Should I keep a secret? Teaching children about secrets

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The telling and having secrets that we share with that special someone is a part of childhood that can be fun, exciting and a part of growing up. However, as adults, we know that a child could be frightened into keeping something to themselves and not telling an adult when it is most important. It is difficult for them to comprehend when to keep a secret and when they should tell.

The simple rule to start your child with is if you are not sure then you should ask your parents what they think. Asking your parents about a secret is always going to be the go-to answer, but beyond that we want them to begin honing their conscious too so their intuition guides them when fear might be overtaking them.

The fun part of keeping a secret is when you might be planning a surprise party for a family member, or you have another special event coming up that we are waiting to tell everyone about, we want to keep it a secret. The questionable choices come when a child or adult is told something by a close friend, and they have sworn them to secrecy. What are the rules or line of reasoning we can give our kids to help them choose between keeping the secret or telling an adult?

Rule 1. How does it make you feel? If you feel bad about what someone has told you or what they have demanded you keep secret makes you uncomfortable then you must ask a parent or another adult if that is something you should keep secret. If someone has touched you in places that a swimsuit is typically worn and then tells you that it is just our secret – you will want to tell a parent or a caring adult.

Rule 2. Will it hurt someone? Have you been told something that either may not be safe or will get someone hurt, either the teller of the secret or anyone else? If someone is liable to get hurt this is a secret that needs to be given the light of day. So if someone is going to run away, hurt another person, bring something to school that might hurt them or others – if anyone could get hurt, you need to tell a parent or another caring adult. The hurt may be physical, or it may be an emotional hurt as in gossiping, either way, if someone is going to be hurt we must tell an adult.

Rule 3. Will I be proud of the choice I make? If the person goes through with what they tell you – will you be happy and proud that you did not mention it to anyone? It is easy to see that a surprise birthday party secret kept would make you proud as it may not be easy to do. Whereas if your friend was going to run away if something went wrong you would not be proud.

As a parent, you can use these three questions to work out with your child a way of determining if they should keep a secret or not. In fact, these questions may help them to make other choices about talking to an adult about before coming to their conclusion. Our job as a parent is not to tell our children what to do, but to help them learn to make responsible choices. Guide them, so they come to their conclusions.
I must say that these three questions or rules of decision making are suitable for adults too. All of us at times need to speak out loud so we can hear for ourselves what is right for us to do. It is great when you have a trusted and loyal companion that we can talk to as we come to decisions about our life. Loyal friends are a gift that we appreciate by being loyal back to them.

 

What to teach children about keeping secrets

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secretsWe want our children to be able to keep secrets, to know there are things that are personal.  At the same time there are some things that they may be asked to keep as a secret that they need and we want them to be open with us about.  Our goal at all ages is for them to feel comfortable in telling us anything, especially things that do not feel good to them.  How we define these can be confusing to youngsters, depending on their age and maturity level.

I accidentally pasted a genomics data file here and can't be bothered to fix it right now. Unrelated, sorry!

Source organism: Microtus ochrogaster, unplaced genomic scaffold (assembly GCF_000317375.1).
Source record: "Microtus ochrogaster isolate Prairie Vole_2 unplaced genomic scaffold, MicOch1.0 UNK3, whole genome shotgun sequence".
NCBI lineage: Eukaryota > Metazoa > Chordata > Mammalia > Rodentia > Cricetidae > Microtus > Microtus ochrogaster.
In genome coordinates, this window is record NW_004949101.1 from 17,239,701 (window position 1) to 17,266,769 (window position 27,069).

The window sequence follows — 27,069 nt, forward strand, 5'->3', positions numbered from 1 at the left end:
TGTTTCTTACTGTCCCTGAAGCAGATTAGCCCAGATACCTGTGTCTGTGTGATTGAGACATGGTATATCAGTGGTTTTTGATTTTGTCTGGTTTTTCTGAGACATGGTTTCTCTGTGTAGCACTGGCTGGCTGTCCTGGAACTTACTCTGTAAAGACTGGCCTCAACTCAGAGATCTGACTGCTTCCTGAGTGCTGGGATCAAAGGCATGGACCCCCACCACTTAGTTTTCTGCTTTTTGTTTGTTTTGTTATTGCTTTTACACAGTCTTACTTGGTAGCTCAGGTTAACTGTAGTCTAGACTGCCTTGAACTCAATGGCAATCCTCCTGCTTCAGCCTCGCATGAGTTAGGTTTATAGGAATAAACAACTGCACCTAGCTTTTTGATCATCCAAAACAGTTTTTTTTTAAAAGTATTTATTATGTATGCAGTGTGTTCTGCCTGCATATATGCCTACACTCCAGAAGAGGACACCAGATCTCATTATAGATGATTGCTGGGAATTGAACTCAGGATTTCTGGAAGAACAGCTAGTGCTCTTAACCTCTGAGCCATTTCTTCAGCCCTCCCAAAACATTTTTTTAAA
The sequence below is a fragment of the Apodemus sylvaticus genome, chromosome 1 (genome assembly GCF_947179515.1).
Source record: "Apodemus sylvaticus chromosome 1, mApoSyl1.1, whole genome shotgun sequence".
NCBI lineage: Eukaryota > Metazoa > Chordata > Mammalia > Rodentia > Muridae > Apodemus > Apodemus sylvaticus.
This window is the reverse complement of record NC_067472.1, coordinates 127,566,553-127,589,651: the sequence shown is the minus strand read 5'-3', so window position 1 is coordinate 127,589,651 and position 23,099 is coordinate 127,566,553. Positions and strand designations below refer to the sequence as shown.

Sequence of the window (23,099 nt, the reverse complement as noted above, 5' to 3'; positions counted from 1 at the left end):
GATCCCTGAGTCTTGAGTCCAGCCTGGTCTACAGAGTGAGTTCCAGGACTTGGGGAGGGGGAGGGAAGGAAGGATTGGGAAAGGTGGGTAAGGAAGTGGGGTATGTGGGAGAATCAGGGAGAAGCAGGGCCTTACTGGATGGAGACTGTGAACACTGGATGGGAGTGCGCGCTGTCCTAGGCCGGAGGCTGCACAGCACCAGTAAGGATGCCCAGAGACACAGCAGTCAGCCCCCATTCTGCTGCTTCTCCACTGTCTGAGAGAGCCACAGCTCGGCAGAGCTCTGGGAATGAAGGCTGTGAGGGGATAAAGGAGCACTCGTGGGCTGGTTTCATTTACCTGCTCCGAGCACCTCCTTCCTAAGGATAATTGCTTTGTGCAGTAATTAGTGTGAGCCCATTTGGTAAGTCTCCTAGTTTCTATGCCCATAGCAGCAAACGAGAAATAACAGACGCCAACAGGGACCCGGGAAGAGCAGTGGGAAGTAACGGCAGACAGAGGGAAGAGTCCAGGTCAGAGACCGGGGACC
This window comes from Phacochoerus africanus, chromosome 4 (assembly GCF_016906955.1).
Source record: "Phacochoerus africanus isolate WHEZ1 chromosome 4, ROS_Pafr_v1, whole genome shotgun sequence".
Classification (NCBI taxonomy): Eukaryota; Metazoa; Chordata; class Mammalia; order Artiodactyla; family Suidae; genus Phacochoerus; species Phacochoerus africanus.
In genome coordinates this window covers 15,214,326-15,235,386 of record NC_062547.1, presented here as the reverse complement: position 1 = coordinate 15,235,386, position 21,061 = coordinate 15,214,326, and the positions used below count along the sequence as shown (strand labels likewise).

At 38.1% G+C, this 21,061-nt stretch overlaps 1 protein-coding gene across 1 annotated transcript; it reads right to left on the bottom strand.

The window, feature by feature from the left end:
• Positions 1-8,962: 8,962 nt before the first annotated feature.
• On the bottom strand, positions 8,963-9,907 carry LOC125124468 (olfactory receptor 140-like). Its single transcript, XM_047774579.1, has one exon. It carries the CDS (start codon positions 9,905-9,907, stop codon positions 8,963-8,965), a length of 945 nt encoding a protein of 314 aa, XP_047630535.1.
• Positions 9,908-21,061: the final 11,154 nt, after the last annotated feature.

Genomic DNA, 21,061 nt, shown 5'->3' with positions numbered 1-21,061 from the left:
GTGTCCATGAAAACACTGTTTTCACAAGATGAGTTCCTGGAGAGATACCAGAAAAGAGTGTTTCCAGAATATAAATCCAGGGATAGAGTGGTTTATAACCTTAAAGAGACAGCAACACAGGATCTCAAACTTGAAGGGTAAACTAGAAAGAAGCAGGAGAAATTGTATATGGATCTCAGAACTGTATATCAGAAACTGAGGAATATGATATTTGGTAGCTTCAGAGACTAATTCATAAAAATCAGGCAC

When children are young – having a special secret can be a lot of fun, a bit mysterious and a special bond.  We want them to understand that if we are having a ‘surprise’ birthday party for daddy, that it is only a surprise if we can keep it a secret.  Tying the character skill of loyalty to this kind of secret is a simple way of teaching the importance of loyalty.  However if one of their friends is getting picked on in school, this is not a secret we want them to keep.   Or if their sibling is about to do something that is dangerous – we want them to tell us about it.  So even learning the difference between telling on someone to get them in trouble or reporting something to keep them safe is very different.

Here are the guides for knowing when to keep a secret and when we must tell a trusted adult, especially the parents.  Ask yourself 4 questions:

  1. Is it fair?  (does it feel like the right thing to do?)
  2. Is it safe?  (will someone be or get hurt if I don’t tell?)
  3. Will I be proud of the choice I make? (if I don’t tell, will I feel proud?)
  4. Am I trying to get help or get someone in trouble? (the difference between tattling and reporting)

These questions can be used no matter the age of the child, we can even ask our adult selves these questions when we are trying to determine if we should tell something to another person. Imagine your teen son or daughter learned that their friend was going to run away from home.  Wouldn’t you be proud of them if they came to you and told you?  They will if they understand that running away would not be safe and they are reporting it to you to help their friend.  That is loyalty.
In teaching them about the concept of loyalty, start by using examples that they can understand, where they need to make a choice about telling or not telling a secret.  Encourage them to use the four questions to make a decision about telling – and be loyal to their friends and family.